A promise and a handshake by a high ranking Wynn Resorts official with one of the casino land owners was not enough to allow the landowner’s Federal lawsuit to prevail.
Anthony Gattineri’s contract dispute arising out of the sale of the Everett land for the construction of the Encore casino and hotel sought to have Wynn Resorts pay him what he believed was due from the sale.
He wanted $19 million he believed he was owed after the price for the land was dropped dramatically by agreement between the Gaming Commission, officials from Wynn Resorts, and even his own partners in the real estate deal.
Gattineri’s fight to regain money he believes was his and to fully exonerate himself after being prosecuted for crimes related to the land sale, (he was found innocent in Federal District Court by a jury), is another barrier in then long road to ultimate justice for the Winchester businessman and entrepreneur.
“I am appealing this ruling. I am not giving up until I get what I am owed,” Gattineri told the Leader Herald.
Gattineri’s claim arose from a meeting he had with a former Wynn Resorts executive Rob DeSalvio, one of the key players in the Everett Encore project.
Gattineri claimed DeSalvio promised to make Gattineri “whole,” according to the 25 page ruling issued by F. Dennis Saylor IV, the Chief Judge, United States District Court in Massachusetts.
The rollout of the auditorium development intended for land across the street from the casino and hotel was a typical Encore public relations victory.
They fed the story to the Boston Globe. The Boston Globe carried the report first early in December, 2021 with a glowing appraisal of the 1800 seat auditorium and parking garage to augment the casino and hotel operation across the street.
But then on December 28, after the Gaming Commission got involved following complaints from a number of theater owners, that the project as reported by the Globe didn’t seem right.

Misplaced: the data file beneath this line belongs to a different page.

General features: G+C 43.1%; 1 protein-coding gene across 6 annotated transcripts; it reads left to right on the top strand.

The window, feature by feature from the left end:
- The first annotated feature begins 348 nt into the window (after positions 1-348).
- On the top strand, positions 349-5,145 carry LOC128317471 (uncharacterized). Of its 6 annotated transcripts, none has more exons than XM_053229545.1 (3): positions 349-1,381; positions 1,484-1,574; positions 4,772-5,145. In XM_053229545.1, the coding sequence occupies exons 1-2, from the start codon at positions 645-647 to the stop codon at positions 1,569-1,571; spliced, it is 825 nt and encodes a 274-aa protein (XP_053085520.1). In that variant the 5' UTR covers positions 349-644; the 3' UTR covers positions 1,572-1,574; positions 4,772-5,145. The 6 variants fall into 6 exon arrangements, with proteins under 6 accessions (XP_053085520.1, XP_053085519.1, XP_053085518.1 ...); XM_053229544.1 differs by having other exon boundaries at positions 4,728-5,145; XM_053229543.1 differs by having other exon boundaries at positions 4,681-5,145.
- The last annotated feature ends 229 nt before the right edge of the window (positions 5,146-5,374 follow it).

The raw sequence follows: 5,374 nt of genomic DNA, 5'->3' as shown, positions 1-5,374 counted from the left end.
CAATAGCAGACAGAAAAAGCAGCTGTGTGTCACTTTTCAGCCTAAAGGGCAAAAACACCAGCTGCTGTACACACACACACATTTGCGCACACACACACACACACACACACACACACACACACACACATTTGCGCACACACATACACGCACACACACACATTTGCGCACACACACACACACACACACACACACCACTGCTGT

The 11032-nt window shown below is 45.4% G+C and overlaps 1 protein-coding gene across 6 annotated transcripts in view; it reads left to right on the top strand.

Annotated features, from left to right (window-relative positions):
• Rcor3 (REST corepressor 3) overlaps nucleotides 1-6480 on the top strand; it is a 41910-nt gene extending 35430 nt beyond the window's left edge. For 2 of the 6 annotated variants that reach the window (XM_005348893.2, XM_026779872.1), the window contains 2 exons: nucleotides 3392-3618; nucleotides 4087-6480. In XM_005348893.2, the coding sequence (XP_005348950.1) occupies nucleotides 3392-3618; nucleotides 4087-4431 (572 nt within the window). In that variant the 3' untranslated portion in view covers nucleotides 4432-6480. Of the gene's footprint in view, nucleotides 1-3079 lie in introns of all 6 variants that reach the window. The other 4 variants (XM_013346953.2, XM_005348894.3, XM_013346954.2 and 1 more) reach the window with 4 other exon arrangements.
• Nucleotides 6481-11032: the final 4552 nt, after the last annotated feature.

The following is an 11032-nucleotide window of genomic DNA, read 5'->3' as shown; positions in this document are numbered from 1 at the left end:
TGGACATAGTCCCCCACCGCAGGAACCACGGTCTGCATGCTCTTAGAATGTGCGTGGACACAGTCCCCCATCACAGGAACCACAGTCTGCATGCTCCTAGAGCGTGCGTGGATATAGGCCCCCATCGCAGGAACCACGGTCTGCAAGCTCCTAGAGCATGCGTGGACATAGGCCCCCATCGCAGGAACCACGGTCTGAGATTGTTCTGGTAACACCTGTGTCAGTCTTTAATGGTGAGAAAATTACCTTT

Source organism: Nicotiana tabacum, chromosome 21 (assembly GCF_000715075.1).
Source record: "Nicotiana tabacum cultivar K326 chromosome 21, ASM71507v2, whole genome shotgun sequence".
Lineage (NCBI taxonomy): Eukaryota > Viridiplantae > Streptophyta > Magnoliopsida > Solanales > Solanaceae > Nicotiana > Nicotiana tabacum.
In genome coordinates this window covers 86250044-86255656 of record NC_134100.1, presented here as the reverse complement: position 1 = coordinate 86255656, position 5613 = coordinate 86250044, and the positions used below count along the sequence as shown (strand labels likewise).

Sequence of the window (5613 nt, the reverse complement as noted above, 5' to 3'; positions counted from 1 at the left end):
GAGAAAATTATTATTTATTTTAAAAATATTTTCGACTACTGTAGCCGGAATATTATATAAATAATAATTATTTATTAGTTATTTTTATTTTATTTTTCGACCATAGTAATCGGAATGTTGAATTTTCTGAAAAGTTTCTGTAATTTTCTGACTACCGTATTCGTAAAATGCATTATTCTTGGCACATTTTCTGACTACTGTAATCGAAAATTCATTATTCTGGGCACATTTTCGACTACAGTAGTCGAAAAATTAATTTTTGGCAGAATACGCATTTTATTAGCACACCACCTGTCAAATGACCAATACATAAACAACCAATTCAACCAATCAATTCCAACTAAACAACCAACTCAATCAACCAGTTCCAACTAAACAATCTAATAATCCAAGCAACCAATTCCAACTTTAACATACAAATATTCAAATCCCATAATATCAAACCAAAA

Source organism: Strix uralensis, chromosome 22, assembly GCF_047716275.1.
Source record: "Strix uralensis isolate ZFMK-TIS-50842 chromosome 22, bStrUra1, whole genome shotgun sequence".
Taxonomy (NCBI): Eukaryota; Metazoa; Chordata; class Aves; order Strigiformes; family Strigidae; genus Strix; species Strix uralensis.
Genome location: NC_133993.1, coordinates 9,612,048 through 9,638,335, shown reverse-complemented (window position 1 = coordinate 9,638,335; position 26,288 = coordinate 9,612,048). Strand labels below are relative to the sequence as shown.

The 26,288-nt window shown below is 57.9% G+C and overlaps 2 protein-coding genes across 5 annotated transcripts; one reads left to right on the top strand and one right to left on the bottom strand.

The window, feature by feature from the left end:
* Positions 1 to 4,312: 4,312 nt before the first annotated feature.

What’s worse, the Globe later reported, a number of theater owners who tend to compete with one another had complained – to the Globe and the Gaming Commission that Encore’s development plans didn’t seem legal.
Another Globe piece this time discussed the Massachusetts Gaming laws which do not allow casinos to build entertainment venues, with an explanation about the Encore development proposal.
“State gaming law blocks performance venues at Casinos but Wynn aims to build one next door in Everett…” the Globe wrote.
Last week, Encore reported significantly lower gaming revenues for November.
That news was preceded by several weeks with the announcement that Wynn Resorts CEO Matt Maddox is resigning his $25 million a year position to seek other interests.
Now comes the lowering of Wynn’s credit rating by a major credit company.
The lowering of the company’s credit rating is apparently connected to income difficulties Wynn Resorts is having at its main generating revenue machine, its sprawling and luxurious casino and hotel in Macau – about 35 miles from Hong Kong.
“Moody’s Investors downgraded the firm’s credit rating citing ongoing weakness in Macau,” according to Casino.org.
The Macau investment is worth about 75% of Wynn Resorts annual combined revenues. The rating agency took the credit grade on the gaming company’s finance unit to B1 from Ba3, and the probability of default to B1-PD from Ba3- PD. Moody’s also lowered the rating on Wynn Macau’s and the US-based parent company’s senior notes to B2 from B1.
The rating downgrade reflects Moody’s expectation that Wynn’s credit metrics will remain weaker than pre-pandemic levels, because of the slow recovery in earnings amid lingering travel restrictions affecting Wynn’s Macau operations given the still heightened social risk due to the negative effect the coronavirus continues to have on visitation and travel in the region,” said the research firm.
The mystery surrounding Wynn Resorts CEO Matt Maddox’s departure from the company continues to grow in the absence of additional information first published in the New York Post and the Las Vegas newspaper last week.
The Post reported that Maddox had been investigated by the Wynn Board of Directors about a potential problem that was allegedly company related but had come up with a clean bill of health, apparently, according to industry sources.
However, Maddox leaving is big medicine in the gaming world.
Maddox sits at the very top of the premier gaming enterprise in the world, a gaming juggernaut about to explode with billions of new business when their sports betting platform takes shape and form.
Industry analysts say that Wynn Resorts is trying to get out of the hotel business, and even the casino business, in order to pay closer attention to the making of billions of dollars on Internet gaming.
Rumors circulated two weeks ago that Wynn was attempting to lease its gambling and hotel operation here to Mohegan Sun at a pretty penny while at the same time redoubling its effort to become the nation’s leading gaming on line industry giant.